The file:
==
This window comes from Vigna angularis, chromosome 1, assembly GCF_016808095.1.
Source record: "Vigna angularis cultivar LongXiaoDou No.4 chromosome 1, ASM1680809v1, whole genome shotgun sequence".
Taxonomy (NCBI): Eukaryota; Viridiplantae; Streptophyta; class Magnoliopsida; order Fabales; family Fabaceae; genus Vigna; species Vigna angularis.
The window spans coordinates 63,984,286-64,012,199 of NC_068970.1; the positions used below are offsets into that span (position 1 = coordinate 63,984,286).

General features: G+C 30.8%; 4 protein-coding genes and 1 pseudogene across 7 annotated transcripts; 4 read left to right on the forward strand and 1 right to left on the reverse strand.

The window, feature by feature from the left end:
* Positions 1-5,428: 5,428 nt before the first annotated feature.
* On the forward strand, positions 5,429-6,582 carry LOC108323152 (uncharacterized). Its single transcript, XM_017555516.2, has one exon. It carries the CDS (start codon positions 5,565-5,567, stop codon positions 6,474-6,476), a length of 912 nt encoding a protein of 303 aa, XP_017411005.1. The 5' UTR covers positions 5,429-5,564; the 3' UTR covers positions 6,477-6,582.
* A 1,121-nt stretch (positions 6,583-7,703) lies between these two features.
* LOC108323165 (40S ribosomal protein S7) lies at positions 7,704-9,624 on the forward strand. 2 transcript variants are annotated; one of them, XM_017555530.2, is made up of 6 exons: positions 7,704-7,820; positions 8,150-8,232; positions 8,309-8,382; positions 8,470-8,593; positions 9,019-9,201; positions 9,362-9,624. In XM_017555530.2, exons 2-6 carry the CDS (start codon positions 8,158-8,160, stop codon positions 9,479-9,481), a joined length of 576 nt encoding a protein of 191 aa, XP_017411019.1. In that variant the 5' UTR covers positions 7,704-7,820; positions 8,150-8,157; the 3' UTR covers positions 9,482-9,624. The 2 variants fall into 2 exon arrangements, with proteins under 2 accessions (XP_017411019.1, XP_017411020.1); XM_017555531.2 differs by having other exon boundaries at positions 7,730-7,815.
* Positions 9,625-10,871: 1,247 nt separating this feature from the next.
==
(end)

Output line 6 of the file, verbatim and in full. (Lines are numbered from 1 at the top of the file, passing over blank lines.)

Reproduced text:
The window, feature by feature from the left end: